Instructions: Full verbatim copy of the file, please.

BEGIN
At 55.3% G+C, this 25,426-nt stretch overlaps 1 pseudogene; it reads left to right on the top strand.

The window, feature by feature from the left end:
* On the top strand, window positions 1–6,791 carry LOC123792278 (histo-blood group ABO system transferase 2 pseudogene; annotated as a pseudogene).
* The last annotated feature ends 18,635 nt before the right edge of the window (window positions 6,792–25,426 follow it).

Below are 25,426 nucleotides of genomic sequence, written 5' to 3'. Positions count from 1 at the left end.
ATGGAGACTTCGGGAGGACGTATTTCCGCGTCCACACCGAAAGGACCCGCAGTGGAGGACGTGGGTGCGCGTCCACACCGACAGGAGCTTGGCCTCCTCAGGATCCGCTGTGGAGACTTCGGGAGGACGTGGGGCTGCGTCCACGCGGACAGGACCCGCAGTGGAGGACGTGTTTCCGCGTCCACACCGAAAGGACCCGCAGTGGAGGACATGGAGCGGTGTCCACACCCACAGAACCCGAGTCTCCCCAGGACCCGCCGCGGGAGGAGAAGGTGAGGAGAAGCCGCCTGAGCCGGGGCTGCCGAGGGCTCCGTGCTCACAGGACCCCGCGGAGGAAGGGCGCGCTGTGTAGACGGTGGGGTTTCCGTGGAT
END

At 55.3% G+C, this 25,426-nt stretch overlaps 1 pseudogene; it reads left to right on the top strand.

The window, feature by feature from the left end:
* On the top strand, window positions 1–6,791 carry LOC123792278 (histo-blood group ABO system transferase 2 pseudogene; annotated as a pseudogene).
* The last annotated feature ends 18,635 nt before the right edge of the window (window positions 6,792–25,426 follow it).

Below are 25,426 nucleotides of genomic sequence, written 5' to 3'. Positions count from 1 at the left end.
ATGGAGACTTCGGGAGGACGTATTTCCGCGTCCACACCGAAAGGACCCGCAGTGGAGGACGTGGGTGCGCGTCCACACCGACAGGAGCTTGGCCTCCTCAGGATCCGCTGTGGAGACTTCGGGAGGACGTGGGGCTGCGTCCACGCGGACAGGACCCGCAGTGGAGGACGTGTTTCCGCGTCCACACCGAAAGGACCCGCAGTGGAGGACATGGAGCGGTGTCCACACCCACAGAACCCGAGTCTCCCCAGGACCCGCCGCGGGAGGAGAAGGTGAGGAGAAGCCGCCTGAGCCGGGGCTGCCGAGGGCTCCGTGCTCACAGGACCCCGCGGAGGAAGGGCGCGCTGTGTAGACGGTGGGGTTTCCGTGGAT